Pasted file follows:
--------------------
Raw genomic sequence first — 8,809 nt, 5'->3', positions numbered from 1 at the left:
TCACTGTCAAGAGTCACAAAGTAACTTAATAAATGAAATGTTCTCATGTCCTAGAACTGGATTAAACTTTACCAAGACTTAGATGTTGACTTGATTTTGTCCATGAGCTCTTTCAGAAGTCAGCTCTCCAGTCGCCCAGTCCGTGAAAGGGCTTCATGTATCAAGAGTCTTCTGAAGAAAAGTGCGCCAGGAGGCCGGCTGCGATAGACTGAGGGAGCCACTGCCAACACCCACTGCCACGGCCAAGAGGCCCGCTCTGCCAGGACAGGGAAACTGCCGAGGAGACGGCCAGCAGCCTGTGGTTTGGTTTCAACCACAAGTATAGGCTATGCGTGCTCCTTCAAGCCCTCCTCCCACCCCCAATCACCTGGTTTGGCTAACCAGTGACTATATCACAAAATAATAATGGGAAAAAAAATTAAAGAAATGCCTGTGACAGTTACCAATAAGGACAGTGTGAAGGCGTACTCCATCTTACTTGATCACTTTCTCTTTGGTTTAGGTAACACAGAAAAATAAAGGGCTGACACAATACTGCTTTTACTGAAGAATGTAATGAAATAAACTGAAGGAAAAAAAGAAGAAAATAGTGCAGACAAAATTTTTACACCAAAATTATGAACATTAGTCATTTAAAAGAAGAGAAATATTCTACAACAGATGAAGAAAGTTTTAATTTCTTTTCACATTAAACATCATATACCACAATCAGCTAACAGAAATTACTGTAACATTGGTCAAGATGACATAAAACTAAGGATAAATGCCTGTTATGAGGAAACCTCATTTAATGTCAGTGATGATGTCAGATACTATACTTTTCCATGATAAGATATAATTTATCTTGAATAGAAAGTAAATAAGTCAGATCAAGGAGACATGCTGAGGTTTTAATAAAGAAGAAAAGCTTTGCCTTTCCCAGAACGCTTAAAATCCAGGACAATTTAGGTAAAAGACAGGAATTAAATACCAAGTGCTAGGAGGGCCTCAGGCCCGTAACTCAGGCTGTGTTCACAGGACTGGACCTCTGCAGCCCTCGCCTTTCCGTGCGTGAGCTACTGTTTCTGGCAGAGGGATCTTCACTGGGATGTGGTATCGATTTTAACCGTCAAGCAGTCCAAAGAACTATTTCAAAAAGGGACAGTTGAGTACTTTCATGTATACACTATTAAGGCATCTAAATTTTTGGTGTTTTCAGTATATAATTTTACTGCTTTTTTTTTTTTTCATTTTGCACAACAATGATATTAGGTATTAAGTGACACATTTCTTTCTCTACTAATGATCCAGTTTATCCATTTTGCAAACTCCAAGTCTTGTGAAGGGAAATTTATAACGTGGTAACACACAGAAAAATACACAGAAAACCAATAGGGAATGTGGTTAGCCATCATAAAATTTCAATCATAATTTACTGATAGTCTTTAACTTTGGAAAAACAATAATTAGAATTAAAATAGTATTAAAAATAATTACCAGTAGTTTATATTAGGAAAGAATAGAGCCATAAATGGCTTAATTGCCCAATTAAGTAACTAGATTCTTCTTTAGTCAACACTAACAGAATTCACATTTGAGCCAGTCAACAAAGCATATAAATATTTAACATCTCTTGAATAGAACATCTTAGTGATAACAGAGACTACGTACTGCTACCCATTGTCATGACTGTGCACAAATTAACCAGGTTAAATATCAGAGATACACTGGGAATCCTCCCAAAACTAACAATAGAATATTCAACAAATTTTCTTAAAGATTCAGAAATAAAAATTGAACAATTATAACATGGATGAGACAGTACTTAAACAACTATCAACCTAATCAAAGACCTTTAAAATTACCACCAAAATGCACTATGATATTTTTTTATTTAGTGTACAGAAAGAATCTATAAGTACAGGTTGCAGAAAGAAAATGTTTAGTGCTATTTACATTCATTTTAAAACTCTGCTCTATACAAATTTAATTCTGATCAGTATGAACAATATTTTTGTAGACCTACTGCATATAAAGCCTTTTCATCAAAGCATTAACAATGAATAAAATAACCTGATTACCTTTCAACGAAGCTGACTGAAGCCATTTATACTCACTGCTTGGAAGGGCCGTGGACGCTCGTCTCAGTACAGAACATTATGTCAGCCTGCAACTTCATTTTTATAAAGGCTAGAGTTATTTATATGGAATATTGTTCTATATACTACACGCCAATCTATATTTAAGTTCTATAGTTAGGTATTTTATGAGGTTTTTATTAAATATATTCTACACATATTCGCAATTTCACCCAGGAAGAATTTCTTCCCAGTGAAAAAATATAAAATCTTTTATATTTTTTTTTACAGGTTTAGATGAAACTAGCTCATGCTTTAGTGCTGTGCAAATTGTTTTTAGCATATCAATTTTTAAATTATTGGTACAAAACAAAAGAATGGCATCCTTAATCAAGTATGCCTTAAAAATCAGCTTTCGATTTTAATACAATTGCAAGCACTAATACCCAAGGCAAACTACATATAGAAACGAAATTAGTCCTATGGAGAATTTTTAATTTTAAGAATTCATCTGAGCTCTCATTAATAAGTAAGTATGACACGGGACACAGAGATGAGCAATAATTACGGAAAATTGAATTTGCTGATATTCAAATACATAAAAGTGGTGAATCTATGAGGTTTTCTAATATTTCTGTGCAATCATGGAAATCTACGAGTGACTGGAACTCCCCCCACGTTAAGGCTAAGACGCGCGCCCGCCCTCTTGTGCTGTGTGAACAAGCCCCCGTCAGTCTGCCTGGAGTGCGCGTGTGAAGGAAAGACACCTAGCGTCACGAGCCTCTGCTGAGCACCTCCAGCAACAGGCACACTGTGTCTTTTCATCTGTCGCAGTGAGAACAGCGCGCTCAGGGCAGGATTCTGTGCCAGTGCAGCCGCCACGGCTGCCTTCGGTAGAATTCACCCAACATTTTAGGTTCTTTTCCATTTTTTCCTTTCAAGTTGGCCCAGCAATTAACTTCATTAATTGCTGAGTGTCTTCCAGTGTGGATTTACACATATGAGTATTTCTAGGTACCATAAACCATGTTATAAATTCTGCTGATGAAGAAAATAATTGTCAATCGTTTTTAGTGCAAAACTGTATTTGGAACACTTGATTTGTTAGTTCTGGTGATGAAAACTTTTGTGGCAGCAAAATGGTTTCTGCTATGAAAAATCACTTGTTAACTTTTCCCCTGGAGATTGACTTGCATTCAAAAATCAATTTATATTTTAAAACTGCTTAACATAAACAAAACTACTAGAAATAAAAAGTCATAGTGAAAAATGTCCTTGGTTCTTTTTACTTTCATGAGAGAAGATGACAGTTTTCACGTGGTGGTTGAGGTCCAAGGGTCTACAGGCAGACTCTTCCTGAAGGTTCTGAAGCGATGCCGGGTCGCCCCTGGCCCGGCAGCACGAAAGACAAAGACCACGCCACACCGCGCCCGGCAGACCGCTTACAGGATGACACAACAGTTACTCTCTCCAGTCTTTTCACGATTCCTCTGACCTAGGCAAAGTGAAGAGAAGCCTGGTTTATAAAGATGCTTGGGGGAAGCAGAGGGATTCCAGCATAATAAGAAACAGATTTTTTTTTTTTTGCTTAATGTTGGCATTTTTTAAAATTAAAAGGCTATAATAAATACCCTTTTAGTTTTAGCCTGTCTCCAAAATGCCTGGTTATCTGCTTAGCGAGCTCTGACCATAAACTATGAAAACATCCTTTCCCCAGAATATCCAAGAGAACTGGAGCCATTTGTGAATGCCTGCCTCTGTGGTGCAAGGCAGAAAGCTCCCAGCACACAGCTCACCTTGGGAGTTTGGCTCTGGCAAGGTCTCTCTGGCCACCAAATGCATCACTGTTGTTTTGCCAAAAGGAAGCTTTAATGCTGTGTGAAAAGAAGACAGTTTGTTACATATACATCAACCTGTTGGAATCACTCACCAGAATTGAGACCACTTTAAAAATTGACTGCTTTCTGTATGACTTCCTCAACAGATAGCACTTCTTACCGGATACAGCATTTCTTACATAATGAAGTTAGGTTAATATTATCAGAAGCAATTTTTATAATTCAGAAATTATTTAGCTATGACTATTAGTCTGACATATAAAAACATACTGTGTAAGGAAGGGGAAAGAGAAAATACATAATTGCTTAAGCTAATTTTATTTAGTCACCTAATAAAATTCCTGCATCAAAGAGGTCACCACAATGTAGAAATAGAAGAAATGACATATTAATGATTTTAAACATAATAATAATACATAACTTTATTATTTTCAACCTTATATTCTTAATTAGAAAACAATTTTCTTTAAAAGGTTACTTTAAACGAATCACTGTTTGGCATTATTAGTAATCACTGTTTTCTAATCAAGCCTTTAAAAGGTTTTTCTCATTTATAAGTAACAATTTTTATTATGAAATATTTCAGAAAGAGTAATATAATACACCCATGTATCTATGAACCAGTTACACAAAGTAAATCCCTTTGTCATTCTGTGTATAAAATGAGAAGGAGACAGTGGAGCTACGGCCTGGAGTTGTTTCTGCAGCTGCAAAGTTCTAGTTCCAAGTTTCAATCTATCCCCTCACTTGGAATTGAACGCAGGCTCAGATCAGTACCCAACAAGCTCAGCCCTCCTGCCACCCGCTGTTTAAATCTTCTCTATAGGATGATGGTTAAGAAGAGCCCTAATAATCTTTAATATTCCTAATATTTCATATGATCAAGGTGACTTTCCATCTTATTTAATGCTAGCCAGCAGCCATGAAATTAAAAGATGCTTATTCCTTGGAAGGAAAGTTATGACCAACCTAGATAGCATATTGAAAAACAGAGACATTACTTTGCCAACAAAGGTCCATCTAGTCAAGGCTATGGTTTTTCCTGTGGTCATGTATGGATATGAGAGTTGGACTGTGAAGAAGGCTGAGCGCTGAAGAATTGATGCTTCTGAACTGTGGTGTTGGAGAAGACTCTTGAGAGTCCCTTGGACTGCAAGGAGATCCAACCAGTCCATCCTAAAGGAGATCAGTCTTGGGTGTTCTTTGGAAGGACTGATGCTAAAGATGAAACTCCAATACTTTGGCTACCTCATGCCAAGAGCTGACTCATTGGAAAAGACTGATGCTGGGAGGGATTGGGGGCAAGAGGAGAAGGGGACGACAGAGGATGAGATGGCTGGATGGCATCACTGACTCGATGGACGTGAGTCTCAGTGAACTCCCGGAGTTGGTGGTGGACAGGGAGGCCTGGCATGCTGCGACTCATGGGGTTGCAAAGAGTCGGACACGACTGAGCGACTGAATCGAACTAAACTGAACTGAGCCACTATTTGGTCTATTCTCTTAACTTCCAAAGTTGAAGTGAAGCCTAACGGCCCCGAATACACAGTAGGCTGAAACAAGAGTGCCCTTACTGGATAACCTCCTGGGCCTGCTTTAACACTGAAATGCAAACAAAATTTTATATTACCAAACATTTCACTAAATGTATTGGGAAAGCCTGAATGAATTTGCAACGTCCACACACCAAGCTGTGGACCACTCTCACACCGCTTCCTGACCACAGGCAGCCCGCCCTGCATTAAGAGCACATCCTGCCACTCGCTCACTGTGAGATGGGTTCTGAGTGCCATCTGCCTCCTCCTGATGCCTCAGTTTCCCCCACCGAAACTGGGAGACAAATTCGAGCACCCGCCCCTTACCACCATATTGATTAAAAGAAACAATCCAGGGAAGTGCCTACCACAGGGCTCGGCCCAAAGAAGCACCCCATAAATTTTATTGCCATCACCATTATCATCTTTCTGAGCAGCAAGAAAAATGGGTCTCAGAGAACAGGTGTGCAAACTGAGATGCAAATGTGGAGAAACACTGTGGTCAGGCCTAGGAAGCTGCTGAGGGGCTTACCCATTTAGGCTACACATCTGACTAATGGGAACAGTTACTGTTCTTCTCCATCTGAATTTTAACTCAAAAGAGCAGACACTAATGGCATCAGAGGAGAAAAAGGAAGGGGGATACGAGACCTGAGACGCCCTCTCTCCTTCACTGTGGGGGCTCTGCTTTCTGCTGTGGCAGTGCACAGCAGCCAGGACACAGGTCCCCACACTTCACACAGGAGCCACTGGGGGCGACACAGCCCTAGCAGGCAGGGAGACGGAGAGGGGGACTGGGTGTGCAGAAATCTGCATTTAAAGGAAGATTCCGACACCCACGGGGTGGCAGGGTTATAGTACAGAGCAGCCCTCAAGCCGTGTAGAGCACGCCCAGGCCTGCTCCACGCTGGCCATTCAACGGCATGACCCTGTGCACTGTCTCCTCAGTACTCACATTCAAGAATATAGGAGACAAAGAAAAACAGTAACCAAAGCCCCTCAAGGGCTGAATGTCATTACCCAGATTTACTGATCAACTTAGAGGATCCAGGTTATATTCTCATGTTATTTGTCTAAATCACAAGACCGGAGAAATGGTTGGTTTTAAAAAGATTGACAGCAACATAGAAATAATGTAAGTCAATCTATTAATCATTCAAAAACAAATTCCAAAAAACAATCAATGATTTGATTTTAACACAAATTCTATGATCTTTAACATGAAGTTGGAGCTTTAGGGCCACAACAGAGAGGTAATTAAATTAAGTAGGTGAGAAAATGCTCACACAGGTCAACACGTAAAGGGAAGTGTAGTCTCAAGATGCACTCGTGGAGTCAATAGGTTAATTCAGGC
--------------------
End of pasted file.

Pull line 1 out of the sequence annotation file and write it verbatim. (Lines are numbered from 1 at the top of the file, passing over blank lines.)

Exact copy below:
Raw genomic sequence first — 8,809 nt, 5'->3', positions numbered from 1 at the left: